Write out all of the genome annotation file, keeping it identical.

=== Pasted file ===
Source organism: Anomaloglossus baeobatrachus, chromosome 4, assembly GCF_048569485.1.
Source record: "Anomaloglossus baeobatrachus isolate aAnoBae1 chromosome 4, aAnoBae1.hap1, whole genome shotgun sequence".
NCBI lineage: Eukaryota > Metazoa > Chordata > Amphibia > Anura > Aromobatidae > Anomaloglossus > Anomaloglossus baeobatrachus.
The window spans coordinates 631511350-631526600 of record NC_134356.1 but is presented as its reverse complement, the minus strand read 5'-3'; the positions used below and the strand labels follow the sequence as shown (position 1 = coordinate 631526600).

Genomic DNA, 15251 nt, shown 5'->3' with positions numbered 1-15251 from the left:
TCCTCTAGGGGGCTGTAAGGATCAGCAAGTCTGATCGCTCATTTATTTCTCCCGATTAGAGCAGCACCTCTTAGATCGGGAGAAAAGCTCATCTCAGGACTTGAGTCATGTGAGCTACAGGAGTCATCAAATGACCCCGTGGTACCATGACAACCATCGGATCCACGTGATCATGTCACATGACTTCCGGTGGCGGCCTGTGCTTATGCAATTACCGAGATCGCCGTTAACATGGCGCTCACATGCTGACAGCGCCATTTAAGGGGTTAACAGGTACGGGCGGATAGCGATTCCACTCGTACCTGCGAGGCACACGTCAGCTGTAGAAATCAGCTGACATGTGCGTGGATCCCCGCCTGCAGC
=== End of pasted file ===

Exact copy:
Source organism: Anomaloglossus baeobatrachus, chromosome 4, assembly GCF_048569485.1.
Source record: "Anomaloglossus baeobatrachus isolate aAnoBae1 chromosome 4, aAnoBae1.hap1, whole genome shotgun sequence".
NCBI lineage: Eukaryota > Metazoa > Chordata > Amphibia > Anura > Aromobatidae > Anomaloglossus > Anomaloglossus baeobatrachus.
The window spans coordinates 631511350-631526600 of record NC_134356.1 but is presented as its reverse complement, the minus strand read 5'-3'; the positions used below and the strand labels follow the sequence as shown (position 1 = coordinate 631526600).

Genomic DNA, 15251 nt, shown 5'->3' with positions numbered 1-15251 from the left:
TCCTCTAGGGGGCTGTAAGGATCAGCAAGTCTGATCGCTCATTTATTTCTCCCGATTAGAGCAGCACCTCTTAGATCGGGAGAAAAGCTCATCTCAGGACTTGAGTCATGTGAGCTACAGGAGTCATCAAATGACCCCGTGGTACCATGACAACCATCGGATCCACGTGATCATGTCACATGACTTCCGGTGGCGGCCTGTGCTTATGCAATTACCGAGATCGCCGTTAACATGGCGCTCACATGCTGACAGCGCCATTTAAGGGGTTAACAGGTACGGGCGGATAGCGATTCCACTCGTACCTGCGAGGCACACGTCAGCTGTAGAAATCAGCTGACATGTGCGTGGATCCCCGCCTGCAGC